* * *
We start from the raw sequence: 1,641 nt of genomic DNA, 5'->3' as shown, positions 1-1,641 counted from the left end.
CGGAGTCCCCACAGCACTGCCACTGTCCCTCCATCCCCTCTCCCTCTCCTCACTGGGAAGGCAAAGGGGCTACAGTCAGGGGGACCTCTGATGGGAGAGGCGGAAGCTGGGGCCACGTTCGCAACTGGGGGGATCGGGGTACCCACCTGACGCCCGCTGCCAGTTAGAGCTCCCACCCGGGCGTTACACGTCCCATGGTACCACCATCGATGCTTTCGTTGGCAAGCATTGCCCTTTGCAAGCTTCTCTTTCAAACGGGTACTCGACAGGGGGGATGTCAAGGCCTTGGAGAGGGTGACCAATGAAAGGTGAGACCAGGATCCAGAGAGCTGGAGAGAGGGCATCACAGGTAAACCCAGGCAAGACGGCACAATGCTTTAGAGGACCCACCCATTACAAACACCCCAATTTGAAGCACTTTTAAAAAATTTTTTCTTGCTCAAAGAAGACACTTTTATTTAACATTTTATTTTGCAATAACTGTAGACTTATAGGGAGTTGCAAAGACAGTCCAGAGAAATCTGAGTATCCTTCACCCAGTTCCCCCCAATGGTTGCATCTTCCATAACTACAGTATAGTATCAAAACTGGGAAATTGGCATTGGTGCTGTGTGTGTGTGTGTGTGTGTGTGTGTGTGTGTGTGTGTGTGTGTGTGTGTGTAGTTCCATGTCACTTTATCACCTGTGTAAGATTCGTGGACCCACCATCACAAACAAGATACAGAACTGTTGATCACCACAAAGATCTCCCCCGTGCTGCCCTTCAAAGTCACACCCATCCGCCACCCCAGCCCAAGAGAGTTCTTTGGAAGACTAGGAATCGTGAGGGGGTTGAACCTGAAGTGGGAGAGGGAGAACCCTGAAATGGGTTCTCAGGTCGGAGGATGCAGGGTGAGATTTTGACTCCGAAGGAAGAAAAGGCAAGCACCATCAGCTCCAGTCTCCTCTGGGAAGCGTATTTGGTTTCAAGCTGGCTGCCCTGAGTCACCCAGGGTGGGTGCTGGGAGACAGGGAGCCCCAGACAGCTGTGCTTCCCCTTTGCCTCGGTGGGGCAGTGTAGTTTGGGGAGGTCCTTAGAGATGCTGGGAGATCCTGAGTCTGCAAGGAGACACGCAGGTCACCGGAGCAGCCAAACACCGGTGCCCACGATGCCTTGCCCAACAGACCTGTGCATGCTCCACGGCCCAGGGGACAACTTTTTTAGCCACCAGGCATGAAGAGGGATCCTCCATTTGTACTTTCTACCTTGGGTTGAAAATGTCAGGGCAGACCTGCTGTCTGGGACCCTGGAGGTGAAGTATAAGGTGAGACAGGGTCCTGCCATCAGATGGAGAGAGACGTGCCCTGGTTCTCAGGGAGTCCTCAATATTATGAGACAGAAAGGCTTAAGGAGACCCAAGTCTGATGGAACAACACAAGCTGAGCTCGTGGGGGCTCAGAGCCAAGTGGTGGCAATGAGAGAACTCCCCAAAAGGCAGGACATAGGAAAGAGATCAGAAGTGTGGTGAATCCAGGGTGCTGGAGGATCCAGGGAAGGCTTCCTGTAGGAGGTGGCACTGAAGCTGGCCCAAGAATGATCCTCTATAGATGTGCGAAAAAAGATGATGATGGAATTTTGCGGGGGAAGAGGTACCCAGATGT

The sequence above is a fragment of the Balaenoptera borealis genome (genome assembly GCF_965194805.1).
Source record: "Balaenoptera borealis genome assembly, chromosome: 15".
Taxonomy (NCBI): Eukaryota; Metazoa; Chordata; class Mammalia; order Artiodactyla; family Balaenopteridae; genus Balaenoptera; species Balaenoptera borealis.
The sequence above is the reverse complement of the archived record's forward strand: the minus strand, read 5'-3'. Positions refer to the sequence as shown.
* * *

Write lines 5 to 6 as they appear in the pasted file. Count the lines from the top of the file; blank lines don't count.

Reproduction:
Taxonomy (NCBI): Eukaryota; Metazoa; Chordata; class Mammalia; order Artiodactyla; family Balaenopteridae; genus Balaenoptera; species Balaenoptera borealis.
The sequence above is the reverse complement of the archived record's forward strand: the minus strand, read 5'-3'. Positions refer to the sequence as shown.